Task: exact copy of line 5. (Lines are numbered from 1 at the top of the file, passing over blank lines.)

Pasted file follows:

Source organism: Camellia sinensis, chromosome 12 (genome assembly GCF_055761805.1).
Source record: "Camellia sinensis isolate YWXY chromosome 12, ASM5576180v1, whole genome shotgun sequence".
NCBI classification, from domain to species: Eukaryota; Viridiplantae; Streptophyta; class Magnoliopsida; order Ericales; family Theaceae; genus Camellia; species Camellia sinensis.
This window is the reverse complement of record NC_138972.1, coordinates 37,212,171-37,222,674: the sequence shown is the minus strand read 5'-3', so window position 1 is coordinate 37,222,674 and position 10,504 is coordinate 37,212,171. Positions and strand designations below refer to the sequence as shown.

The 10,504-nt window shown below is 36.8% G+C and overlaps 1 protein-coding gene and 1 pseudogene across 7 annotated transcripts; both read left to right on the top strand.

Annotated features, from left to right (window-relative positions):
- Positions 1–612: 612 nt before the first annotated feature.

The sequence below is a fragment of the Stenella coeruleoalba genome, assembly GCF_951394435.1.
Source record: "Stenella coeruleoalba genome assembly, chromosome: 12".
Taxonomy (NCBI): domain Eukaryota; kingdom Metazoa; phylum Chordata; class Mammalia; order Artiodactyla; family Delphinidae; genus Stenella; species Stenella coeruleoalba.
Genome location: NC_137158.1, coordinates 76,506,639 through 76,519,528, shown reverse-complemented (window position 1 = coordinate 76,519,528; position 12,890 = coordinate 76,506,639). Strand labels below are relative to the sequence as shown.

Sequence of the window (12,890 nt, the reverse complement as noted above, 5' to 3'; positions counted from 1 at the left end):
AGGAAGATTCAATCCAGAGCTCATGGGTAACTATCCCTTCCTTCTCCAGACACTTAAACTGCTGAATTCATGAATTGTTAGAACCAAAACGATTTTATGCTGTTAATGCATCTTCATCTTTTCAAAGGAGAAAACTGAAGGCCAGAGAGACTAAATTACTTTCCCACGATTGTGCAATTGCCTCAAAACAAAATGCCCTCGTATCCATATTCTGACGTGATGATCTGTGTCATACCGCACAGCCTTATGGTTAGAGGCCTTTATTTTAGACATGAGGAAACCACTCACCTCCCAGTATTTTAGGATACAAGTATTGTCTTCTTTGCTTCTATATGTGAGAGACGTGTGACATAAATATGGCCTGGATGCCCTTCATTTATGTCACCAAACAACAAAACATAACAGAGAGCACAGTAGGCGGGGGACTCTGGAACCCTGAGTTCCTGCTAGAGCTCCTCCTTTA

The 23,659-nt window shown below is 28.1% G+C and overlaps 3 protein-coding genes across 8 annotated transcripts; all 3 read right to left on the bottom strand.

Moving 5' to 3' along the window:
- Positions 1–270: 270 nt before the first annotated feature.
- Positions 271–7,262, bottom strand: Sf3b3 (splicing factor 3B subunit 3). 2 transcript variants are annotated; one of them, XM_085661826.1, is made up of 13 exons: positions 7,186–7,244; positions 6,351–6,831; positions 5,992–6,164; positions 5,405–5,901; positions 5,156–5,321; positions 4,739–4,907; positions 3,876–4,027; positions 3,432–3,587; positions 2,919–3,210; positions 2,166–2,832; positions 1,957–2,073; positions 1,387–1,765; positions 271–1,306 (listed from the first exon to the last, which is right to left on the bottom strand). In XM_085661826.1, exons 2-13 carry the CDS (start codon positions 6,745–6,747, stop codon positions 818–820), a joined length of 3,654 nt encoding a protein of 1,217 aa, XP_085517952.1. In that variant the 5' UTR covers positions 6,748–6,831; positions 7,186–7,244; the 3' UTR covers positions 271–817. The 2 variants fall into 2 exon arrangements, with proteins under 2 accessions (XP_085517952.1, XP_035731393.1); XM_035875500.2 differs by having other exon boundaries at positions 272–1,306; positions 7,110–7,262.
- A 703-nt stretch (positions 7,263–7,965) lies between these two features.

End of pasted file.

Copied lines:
The 10,504-nt window shown below is 36.8% G+C and overlaps 1 protein-coding gene and 1 pseudogene across 7 annotated transcripts; both read left to right on the top strand.